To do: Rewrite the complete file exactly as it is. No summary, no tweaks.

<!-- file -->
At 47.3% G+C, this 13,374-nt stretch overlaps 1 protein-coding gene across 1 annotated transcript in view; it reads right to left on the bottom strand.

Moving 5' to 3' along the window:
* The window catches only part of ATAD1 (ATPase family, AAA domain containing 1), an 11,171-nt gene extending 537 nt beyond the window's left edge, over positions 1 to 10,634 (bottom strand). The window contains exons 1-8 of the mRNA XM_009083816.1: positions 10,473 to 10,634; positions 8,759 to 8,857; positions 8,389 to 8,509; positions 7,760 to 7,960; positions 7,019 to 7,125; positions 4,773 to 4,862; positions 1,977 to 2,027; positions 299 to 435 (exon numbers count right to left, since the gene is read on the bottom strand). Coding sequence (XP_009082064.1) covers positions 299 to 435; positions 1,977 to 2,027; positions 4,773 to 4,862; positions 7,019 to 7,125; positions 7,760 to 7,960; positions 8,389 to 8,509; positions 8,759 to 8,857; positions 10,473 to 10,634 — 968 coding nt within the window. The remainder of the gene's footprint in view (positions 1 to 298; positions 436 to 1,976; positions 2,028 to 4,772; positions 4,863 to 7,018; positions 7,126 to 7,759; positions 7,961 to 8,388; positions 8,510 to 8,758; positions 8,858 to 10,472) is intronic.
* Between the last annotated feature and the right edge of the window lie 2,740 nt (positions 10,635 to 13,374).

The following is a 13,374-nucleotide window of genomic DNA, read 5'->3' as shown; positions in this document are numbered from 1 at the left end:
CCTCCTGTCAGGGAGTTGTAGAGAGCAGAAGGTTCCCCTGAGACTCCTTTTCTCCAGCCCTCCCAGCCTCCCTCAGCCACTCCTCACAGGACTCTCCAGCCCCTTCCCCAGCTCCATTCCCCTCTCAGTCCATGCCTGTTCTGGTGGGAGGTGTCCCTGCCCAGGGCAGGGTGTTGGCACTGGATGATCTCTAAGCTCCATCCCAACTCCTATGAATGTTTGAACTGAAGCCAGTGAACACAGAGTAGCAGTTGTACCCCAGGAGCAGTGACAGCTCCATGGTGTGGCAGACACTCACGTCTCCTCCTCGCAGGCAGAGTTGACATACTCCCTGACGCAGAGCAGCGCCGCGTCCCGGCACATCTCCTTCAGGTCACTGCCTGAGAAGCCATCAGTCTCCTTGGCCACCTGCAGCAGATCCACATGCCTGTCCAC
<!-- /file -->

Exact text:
At 47.3% G+C, this 13,374-nt stretch overlaps 1 protein-coding gene across 1 annotated transcript in view; it reads right to left on the bottom strand.

Moving 5' to 3' along the window:
* The window catches only part of ATAD1 (ATPase family, AAA domain containing 1), an 11,171-nt gene extending 537 nt beyond the window's left edge, over positions 1 to 10,634 (bottom strand). The window contains exons 1-8 of the mRNA XM_009083816.1: positions 10,473 to 10,634; positions 8,759 to 8,857; positions 8,389 to 8,509; positions 7,760 to 7,960; positions 7,019 to 7,125; positions 4,773 to 4,862; positions 1,977 to 2,027; positions 299 to 435 (exon numbers count right to left, since the gene is read on the bottom strand). Coding sequence (XP_009082064.1) covers positions 299 to 435; positions 1,977 to 2,027; positions 4,773 to 4,862; positions 7,019 to 7,125; positions 7,760 to 7,960; positions 8,389 to 8,509; positions 8,759 to 8,857; positions 10,473 to 10,634 — 968 coding nt within the window. The remainder of the gene's footprint in view (positions 1 to 298; positions 436 to 1,976; positions 2,028 to 4,772; positions 4,863 to 7,018; positions 7,126 to 7,759; positions 7,961 to 8,388; positions 8,510 to 8,758; positions 8,858 to 10,472) is intronic.
* Between the last annotated feature and the right edge of the window lie 2,740 nt (positions 10,635 to 13,374).

The following is a 13,374-nucleotide window of genomic DNA, read 5'->3' as shown; positions in this document are numbered from 1 at the left end:
CCTCCTGTCAGGGAGTTGTAGAGAGCAGAAGGTTCCCCTGAGACTCCTTTTCTCCAGCCCTCCCAGCCTCCCTCAGCCACTCCTCACAGGACTCTCCAGCCCCTTCCCCAGCTCCATTCCCCTCTCAGTCCATGCCTGTTCTGGTGGGAGGTGTCCCTGCCCAGGGCAGGGTGTTGGCACTGGATGATCTCTAAGCTCCATCCCAACTCCTATGAATGTTTGAACTGAAGCCAGTGAACACAGAGTAGCAGTTGTACCCCAGGAGCAGTGACAGCTCCATGGTGTGGCAGACACTCACGTCTCCTCCTCGCAGGCAGAGTTGACATACTCCCTGACGCAGAGCAGCGCCGCGTCCCGGCACATCTCCTTCAGGTCACTGCCTGAGAAGCCATCAGTCTCCTTGGCCACCTGCAGCAGATCCACATGCCTGTCCAC